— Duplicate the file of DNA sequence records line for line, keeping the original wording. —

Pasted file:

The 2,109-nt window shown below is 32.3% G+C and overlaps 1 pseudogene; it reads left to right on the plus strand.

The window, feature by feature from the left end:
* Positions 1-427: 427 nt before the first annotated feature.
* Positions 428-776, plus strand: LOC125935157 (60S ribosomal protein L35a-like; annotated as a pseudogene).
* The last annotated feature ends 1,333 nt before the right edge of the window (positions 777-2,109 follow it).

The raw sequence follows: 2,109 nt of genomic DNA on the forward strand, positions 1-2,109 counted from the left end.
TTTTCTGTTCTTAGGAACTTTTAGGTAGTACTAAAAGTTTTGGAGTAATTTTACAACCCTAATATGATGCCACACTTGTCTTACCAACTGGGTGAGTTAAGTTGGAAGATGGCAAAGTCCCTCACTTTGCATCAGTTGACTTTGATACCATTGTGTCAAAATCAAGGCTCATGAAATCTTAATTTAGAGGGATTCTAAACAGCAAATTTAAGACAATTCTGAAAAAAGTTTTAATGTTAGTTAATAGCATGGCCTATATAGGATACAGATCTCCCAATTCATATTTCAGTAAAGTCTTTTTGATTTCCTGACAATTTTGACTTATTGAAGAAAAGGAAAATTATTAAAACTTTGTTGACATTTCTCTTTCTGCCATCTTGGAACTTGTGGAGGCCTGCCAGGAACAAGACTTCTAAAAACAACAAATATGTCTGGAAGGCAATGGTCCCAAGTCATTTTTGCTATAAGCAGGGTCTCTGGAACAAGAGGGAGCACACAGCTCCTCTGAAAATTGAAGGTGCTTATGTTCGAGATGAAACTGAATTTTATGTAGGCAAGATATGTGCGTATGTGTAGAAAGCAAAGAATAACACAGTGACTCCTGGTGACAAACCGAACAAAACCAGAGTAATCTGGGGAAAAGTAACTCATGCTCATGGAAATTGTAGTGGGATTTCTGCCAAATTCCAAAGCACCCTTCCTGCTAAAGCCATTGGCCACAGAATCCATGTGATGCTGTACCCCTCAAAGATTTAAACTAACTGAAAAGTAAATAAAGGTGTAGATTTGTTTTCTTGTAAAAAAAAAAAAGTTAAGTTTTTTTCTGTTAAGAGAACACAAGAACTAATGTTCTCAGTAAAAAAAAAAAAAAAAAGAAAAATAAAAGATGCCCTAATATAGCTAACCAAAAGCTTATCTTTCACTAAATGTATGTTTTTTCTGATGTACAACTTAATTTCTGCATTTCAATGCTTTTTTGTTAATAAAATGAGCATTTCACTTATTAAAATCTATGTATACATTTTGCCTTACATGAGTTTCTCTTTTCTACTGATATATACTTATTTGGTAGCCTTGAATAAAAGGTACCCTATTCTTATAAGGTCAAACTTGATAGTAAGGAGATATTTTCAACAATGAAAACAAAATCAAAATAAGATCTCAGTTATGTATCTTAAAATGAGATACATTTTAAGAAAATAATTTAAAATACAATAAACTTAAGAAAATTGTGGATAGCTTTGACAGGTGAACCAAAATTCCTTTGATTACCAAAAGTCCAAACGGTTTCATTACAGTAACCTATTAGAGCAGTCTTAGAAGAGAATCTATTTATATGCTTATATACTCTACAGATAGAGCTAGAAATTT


The 2,109-nt window shown below is 32.3% G+C and overlaps 1 pseudogene; it reads left to right on the plus strand.

The window, feature by feature from the left end:
* Positions 1-427: 427 nt before the first annotated feature.
* Positions 428-776, plus strand: LOC125935157 (60S ribosomal protein L35a-like; annotated as a pseudogene).
* The last annotated feature ends 1,333 nt before the right edge of the window (positions 777-2,109 follow it).

The raw sequence follows: 2,109 nt of genomic DNA on the forward strand, positions 1-2,109 counted from the left end.
TTTTCTGTTCTTAGGAACTTTTAGGTAGTACTAAAAGTTTTGGAGTAATTTTACAACCCTAATATGATGCCACACTTGTCTTACCAACTGGGTGAGTTAAGTTGGAAGATGGCAAAGTCCCTCACTTTGCATCAGTTGACTTTGATACCATTGTGTCAAAATCAAGGCTCATGAAATCTTAATTTAGAGGGATTCTAAACAGCAAATTTAAGACAATTCTGAAAAAAGTTTTAATGTTAGTTAATAGCATGGCCTATATAGGATACAGATCTCCCAATTCATATTTCAGTAAAGTCTTTTTGATTTCCTGACAATTTTGACTTATTGAAGAAAAGGAAAATTATTAAAACTTTGTTGACATTTCTCTTTCTGCCATCTTGGAACTTGTGGAGGCCTGCCAGGAACAAGACTTCTAAAAACAACAAATATGTCTGGAAGGCAATGGTCCCAAGTCATTTTTGCTATAAGCAGGGTCTCTGGAACAAGAGGGAGCACACAGCTCCTCTGAAAATTGAAGGTGCTTATGTTCGAGATGAAACTGAATTTTATGTAGGCAAGATATGTGCGTATGTGTAGAAAGCAAAGAATAACACAGTGACTCCTGGTGACAAACCGAACAAAACCAGAGTAATCTGGGGAAAAGTAACTCATGCTCATGGAAATTGTAGTGGGATTTCTGCCAAATTCCAAAGCACCCTTCCTGCTAAAGCCATTGGCCACAGAATCCATGTGATGCTGTACCCCTCAAAGATTTAAACTAACTGAAAAGTAAATAAAGGTGTAGATTTGTTTTCTTGTAAAAAAAAAAAAGTTAAGTTTTTTTCTGTTAAGAGAACACAAGAACTAATGTTCTCAGTAAAAAAAAAAAAAAAAAGAAAAATAAAAGATGCCCTAATATAGCTAACCAAAAGCTTATCTTTCACTAAATGTATGTTTTTTCTGATGTACAACTTAATTTCTGCATTTCAATGCTTTTTTGTTAATAAAATGAGCATTTCACTTATTAAAATCTATGTATACATTTTGCCTTACATGAGTTTCTCTTTTCTACTGATATATACTTATTTGGTAGCCTTGAATAAAAGGTACCCTATTCTTATAAGGTCAAACTTGATAGTAAGGAGATATTTTCAACAATGAAAACAAAATCAAAATAAGATCTCAGTTATGTATCTTAAAATGAGATACATTTTAAGAAAATAATTTAAAATACAATAAACTTAAGAAAATTGTGGATAGCTTTGACAGGTGAACCAAAATTCCTTTGATTACCAAAAGTCCAAACGGTTTCATTACAGTAACCTATTAGAGCAGTCTTAGAAGAGAATCTATTTATATGCTTATATACTCTACAGATAGAGCTAGAAATTT